|'A theatrical game of cats, mice and other animals across the swamp surrounding Bax's house'.|
A black comedy of errors from the Netherlands, Schneider vs. Bax is at its best when writer, director and star Alex van Warmerdam manages to successfully juggle the numerous absurd characters and situations he creates. When he does so, van Warmerdam demonstrates such comedic skill that it's impossible not to enjoy the ludicrous events playing out in front of you.
The first act sets things up well enough. Contract killer Schneider (Tom Dewispelaere) is forced on his birthday to take out a contract on novelist Ramon Bax (van Warmerdam), his employer Mertens (Gene Bervoets) insisting that Bax - "a child killer" - must die today or the window of opportunity will close. Schneider begrudgingly takes the contract, assuming that it will be a quick and easy job allowing him to return home to enjoy the celebrations he has planned. Of course, things become far more complicated, setting in motion a theatrical game of cats, mice and other animals across the swamp surrounding Bax's house.
After an opening section which feels a little too slowly paced, it's during the middle act that van Warmerdam hits his stride. Characters come and go at an exuberant pace and the narrative takes one unexpected twist after another. It's a heady cocktail of pitch black buffoonery, with neither drugs, prostitutes, sexual deviance nor death (of course) proving to be off limits. The director's sense of humour is sharpest when at its simplest: a text message sent to the wrong person provides a particularly funny complication whilst also feeling entirely believable through the lens of Schneider vs. Bax's warped reality.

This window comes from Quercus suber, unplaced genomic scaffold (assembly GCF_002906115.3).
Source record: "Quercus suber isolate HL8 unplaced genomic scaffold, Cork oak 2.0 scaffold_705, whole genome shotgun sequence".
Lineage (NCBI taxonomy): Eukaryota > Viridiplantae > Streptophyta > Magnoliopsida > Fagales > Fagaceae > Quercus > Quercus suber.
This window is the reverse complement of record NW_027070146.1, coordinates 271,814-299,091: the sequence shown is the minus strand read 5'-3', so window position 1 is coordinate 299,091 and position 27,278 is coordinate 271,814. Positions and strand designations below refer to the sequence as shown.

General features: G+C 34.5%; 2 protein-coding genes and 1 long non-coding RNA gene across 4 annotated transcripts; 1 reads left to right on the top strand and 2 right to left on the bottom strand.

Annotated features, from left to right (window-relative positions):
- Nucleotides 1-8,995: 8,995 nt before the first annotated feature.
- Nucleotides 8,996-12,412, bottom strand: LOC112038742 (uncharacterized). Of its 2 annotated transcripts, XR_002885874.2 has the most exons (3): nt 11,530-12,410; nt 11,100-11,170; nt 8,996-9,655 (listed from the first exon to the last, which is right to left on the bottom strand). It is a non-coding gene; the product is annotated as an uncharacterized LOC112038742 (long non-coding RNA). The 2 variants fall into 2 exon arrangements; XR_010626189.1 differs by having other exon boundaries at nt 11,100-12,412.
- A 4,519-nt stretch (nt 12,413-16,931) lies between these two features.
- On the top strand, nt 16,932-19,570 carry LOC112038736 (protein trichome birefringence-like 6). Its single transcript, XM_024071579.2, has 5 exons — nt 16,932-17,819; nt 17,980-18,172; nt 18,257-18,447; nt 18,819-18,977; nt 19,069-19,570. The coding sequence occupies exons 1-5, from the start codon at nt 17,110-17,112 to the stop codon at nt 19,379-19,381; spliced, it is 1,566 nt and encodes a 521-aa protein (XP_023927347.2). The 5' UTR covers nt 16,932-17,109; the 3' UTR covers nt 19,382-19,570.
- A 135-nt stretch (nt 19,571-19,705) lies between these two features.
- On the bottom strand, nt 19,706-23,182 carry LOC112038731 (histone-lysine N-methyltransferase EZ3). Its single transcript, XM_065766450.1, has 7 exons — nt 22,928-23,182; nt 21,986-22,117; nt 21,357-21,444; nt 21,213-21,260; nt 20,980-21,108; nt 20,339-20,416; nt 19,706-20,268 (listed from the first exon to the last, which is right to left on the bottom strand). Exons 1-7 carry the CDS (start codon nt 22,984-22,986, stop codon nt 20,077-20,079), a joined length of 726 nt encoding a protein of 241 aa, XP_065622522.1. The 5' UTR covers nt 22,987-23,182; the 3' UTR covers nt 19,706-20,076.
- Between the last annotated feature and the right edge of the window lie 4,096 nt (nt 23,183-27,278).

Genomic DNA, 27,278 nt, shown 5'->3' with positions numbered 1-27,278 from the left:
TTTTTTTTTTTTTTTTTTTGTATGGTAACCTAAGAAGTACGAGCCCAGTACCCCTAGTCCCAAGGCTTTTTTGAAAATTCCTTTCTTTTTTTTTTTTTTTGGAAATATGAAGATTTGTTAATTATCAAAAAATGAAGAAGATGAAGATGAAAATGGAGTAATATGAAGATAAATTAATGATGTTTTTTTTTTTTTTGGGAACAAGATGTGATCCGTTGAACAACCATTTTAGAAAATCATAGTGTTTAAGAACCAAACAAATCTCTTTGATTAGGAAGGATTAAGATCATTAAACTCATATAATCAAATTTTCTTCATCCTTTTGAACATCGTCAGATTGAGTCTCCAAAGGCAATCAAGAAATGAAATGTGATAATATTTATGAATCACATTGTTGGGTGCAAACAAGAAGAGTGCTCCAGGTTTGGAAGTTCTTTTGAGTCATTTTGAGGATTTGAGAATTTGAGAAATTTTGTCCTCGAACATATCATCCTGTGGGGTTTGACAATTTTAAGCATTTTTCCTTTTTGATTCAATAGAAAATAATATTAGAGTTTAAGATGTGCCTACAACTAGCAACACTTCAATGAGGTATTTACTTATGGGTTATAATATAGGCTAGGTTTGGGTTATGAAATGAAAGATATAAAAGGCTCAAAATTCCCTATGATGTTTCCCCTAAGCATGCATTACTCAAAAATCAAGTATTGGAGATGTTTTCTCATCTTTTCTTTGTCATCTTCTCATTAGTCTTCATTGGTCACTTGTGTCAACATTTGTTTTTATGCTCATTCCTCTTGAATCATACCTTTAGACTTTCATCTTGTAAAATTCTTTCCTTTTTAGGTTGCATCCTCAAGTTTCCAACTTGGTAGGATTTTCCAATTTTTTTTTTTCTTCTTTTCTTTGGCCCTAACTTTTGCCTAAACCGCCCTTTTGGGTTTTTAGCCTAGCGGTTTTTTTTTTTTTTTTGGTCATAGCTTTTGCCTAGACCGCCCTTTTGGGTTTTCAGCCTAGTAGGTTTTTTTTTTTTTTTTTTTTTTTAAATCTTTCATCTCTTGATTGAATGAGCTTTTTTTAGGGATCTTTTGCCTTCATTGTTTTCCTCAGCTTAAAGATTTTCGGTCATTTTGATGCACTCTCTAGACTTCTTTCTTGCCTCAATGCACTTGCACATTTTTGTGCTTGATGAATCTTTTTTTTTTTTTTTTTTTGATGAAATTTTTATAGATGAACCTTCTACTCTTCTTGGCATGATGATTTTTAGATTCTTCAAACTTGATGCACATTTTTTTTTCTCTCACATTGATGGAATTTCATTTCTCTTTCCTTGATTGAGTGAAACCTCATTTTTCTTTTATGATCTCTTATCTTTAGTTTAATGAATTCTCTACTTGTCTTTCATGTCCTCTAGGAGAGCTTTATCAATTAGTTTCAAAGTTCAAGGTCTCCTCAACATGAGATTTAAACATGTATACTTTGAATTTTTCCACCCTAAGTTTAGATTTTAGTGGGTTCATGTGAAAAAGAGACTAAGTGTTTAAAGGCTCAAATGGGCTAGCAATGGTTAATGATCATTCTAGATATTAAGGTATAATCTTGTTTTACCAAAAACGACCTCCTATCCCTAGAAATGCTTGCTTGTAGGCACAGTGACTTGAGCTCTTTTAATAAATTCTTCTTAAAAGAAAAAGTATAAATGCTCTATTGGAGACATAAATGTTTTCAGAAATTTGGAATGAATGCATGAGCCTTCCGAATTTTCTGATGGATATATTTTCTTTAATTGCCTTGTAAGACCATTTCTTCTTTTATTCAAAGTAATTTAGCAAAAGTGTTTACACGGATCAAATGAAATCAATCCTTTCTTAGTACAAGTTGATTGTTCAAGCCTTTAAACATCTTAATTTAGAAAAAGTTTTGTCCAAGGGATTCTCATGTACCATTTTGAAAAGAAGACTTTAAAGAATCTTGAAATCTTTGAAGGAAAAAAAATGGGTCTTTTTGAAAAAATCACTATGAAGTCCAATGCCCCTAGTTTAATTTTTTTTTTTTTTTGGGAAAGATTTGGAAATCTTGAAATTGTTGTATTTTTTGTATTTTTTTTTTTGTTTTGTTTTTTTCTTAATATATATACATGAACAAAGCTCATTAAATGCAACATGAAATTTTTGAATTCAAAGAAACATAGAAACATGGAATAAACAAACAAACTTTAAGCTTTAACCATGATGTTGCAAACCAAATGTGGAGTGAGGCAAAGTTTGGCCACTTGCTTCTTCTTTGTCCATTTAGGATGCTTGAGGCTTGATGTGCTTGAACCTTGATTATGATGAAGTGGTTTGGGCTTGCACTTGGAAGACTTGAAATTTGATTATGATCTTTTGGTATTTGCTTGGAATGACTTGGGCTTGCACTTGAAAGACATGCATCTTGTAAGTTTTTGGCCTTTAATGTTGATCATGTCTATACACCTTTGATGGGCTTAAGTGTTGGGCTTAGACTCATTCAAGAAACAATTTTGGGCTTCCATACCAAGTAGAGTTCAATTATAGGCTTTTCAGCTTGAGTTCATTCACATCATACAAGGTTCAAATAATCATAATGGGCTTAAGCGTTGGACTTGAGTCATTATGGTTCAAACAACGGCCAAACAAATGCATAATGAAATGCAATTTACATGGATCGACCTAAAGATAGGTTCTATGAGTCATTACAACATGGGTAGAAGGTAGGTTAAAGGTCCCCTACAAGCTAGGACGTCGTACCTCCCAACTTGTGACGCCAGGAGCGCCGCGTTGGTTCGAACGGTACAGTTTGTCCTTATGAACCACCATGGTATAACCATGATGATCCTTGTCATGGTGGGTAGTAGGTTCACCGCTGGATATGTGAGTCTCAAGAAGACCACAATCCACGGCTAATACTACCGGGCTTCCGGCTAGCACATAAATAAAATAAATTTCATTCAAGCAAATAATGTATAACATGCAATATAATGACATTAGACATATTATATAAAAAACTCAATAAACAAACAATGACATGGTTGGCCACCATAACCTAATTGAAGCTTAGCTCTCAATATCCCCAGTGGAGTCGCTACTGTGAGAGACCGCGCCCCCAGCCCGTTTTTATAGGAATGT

As is too often the case with farcical comedies on screen, however, van Warmerdam eventually tangles his film up in its own complexities a little too much. More characters are introduced than is necessary - a brief excursion involving Bax's father Gerard (Henri Garcin) is particularly superfluous, introduced out of nowhere and adding very little of worth to the overall story. Others, such as Bax's girlfriend Nadine (Eva van de Wijdeven) and her friend Jules (Bart Harder) are set up well initially but allowed to drift out of the film somewhat uneventfully, never providing the humorous results they potentially could have delivered.
This leads to Schneider vs. Bax's messy conclusion which leaves too many plot threads unresolved. More damaging, however, are those which are tied up by van Warmerdam in an unsatisfying manner. Non sequiturs and surreal moments feel like they are thrown in not because they fit, but because the director simply doesn't know how to draw his various narrative strands together satisfyingly. The final scenes go for Burn After Reading-style anticlimactic befuddlement but actually leave the film's moral compass feeling frustratingly skewed, delivering a disappointing end to a largely enjoyable tale.
The 30th Leeds International Film Festival runs from 3rd-17th November 2016 at thirty venues across the city, including Hyde Park Picture House and Leeds Town Hall. Tickets and more information are available via the official LIFF website.